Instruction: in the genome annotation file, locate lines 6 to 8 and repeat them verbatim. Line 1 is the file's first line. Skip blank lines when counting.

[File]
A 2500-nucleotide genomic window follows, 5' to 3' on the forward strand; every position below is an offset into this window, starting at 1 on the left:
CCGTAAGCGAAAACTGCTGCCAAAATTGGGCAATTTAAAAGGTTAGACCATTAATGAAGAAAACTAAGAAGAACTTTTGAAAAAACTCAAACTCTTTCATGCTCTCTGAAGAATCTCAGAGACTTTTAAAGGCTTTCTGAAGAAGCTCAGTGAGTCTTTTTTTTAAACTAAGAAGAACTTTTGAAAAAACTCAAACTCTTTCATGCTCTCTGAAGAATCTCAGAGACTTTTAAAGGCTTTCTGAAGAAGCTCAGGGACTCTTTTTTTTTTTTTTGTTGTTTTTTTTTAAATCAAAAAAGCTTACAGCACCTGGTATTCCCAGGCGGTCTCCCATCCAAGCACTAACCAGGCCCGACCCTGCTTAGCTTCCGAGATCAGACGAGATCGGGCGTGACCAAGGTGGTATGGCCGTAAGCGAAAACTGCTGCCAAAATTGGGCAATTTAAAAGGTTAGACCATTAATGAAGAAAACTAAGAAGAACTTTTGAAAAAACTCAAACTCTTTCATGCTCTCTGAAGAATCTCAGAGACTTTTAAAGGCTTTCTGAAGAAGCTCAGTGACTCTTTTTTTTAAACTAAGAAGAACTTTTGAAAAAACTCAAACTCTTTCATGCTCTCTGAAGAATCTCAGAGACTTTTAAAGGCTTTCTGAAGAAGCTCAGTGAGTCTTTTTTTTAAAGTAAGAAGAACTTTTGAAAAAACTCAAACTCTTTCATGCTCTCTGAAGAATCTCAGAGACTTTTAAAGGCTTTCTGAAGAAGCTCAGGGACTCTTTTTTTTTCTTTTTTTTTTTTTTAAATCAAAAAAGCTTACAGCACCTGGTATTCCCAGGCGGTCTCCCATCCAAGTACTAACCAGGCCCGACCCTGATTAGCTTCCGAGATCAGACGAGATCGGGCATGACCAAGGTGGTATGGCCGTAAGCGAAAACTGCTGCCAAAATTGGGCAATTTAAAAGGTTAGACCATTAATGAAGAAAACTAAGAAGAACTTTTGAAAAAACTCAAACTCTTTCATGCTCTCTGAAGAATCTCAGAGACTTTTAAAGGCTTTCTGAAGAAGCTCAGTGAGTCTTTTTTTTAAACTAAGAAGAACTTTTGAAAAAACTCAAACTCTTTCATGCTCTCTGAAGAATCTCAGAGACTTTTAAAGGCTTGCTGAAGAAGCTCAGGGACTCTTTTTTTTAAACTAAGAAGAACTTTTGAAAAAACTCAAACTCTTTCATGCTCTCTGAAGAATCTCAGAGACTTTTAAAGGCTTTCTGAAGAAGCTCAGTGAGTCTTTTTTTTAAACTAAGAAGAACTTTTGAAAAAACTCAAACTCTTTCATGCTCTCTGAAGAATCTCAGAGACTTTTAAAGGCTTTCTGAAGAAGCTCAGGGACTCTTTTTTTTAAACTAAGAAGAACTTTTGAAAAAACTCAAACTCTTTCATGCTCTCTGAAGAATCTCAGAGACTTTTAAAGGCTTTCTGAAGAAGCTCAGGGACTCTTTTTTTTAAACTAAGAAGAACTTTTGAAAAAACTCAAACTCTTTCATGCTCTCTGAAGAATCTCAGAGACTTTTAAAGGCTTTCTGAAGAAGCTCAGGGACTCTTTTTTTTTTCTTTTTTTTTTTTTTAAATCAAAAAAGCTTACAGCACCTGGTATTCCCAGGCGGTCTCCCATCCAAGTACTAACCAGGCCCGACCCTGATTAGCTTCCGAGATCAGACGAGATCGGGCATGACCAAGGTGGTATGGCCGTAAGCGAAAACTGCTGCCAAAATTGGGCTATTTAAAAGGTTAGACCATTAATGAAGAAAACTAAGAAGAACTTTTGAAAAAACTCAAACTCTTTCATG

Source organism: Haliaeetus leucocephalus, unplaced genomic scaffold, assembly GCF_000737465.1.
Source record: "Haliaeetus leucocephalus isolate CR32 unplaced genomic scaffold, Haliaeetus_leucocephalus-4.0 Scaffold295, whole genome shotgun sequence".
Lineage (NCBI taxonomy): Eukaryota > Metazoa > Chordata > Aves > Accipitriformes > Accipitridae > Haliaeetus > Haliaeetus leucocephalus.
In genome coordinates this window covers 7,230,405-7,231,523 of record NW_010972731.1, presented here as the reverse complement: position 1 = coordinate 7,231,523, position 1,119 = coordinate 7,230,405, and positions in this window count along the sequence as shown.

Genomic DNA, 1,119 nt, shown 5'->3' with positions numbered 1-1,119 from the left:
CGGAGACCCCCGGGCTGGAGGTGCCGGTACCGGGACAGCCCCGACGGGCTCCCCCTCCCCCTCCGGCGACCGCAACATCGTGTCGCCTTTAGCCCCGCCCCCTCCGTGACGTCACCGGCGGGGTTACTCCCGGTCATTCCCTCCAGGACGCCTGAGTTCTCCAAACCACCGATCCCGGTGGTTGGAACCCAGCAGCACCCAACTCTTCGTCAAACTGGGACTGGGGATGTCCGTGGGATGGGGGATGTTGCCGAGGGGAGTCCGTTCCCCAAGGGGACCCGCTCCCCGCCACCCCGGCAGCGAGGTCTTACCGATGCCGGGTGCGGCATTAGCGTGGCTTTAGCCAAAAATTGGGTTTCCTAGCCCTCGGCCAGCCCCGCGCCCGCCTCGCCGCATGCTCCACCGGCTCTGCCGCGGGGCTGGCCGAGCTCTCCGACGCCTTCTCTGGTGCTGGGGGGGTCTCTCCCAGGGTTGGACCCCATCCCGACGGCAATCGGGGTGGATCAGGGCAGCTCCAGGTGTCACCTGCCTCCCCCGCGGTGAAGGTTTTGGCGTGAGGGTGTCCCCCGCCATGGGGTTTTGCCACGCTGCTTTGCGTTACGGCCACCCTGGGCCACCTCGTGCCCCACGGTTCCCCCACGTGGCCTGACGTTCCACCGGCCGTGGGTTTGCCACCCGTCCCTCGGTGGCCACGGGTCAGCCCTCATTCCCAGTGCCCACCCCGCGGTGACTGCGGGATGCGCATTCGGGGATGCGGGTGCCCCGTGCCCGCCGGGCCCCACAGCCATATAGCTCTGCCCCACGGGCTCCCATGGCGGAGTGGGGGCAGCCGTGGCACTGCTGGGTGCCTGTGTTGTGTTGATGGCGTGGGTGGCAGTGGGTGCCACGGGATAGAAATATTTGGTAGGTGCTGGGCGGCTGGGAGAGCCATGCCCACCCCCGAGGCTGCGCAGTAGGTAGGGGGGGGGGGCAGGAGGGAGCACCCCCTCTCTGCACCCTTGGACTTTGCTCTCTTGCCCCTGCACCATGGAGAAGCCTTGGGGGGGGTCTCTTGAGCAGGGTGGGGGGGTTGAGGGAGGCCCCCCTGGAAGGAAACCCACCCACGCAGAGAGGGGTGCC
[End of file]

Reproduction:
In genome coordinates this window covers 7,230,405-7,231,523 of record NW_010972731.1, presented here as the reverse complement: position 1 = coordinate 7,231,523, position 1,119 = coordinate 7,230,405, and positions in this window count along the sequence as shown.

Genomic DNA, 1,119 nt, shown 5'->3' with positions numbered 1-1,119 from the left:
CGGAGACCCCCGGGCTGGAGGTGCCGGTACCGGGACAGCCCCGACGGGCTCCCCCTCCCCCTCCGGCGACCGCAACATCGTGTCGCCTTTAGCCCCGCCCCCTCCGTGACGTCACCGGCGGGGTTACTCCCGGTCATTCCCTCCAGGACGCCTGAGTTCTCCAAACCACCGATCCCGGTGGTTGGAACCCAGCAGCACCCAACTCTTCGTCAAACTGGGACTGGGGATGTCCGTGGGATGGGGGATGTTGCCGAGGGGAGTCCGTTCCCCAAGGGGACCCGCTCCCCGCCACCCCGGCAGCGAGGTCTTACCGATGCCGGGTGCGGCATTAGCGTGGCTTTAGCCAAAAATTGGGTTTCCTAGCCCTCGGCCAGCCCCGCGCCCGCCTCGCCGCATGCTCCACCGGCTCTGCCGCGGGGCTGGCCGAGCTCTCCGACGCCTTCTCTGGTGCTGGGGGGGTCTCTCCCAGGGTTGGACCCCATCCCGACGGCAATCGGGGTGGATCAGGGCAGCTCCAGGTGTCACCTGCCTCCCCCGCGGTGAAGGTTTTGGCGTGAGGGTGTCCCCCGCCATGGGGTTTTGCCACGCTGCTTTGCGTTACGGCCACCCTGGGCCACCTCGTGCCCCACGGTTCCCCCACGTGGCCTGACGTTCCACCGGCCGTGGGTTTGCCACCCGTCCCTCGGTGGCCACGGGTCAGCCCTCATTCCCAGTGCCCACCCCGCGGTGACTGCGGGATGCGCATTCGGGGATGCGGGTGCCCCGTGCCCGCCGGGCCCCACAGCCATATAGCTCTGCCCCACGGGCTCCCATGGCGGAGTGGGGGCAGCCGTGGCACTGCTGGGTGCCTGTGTTGTGTTGATGGCGTGGGTGGCAGTGGGTGCCACGGGATAGAAATATTTGGTAGGTGCTGGGCGGCTGGGAGAGCCATGCCCACCCCCGAGGCTGCGCAGTAGGTAGGGGGGGGGGGCAGGAGGGAGCACCCCCTCTCTGCACCCTTGGACTTTGCTCTCTTGCCCCTGCACCATGGAGAAGCCTTGGGGGGGGTCTCTTGAGCAGGGTGGGGGGGTTGAGGGAGGCCCCCCTGGAAGGAAACCCACCCACGCAGAGAGGGGTGCC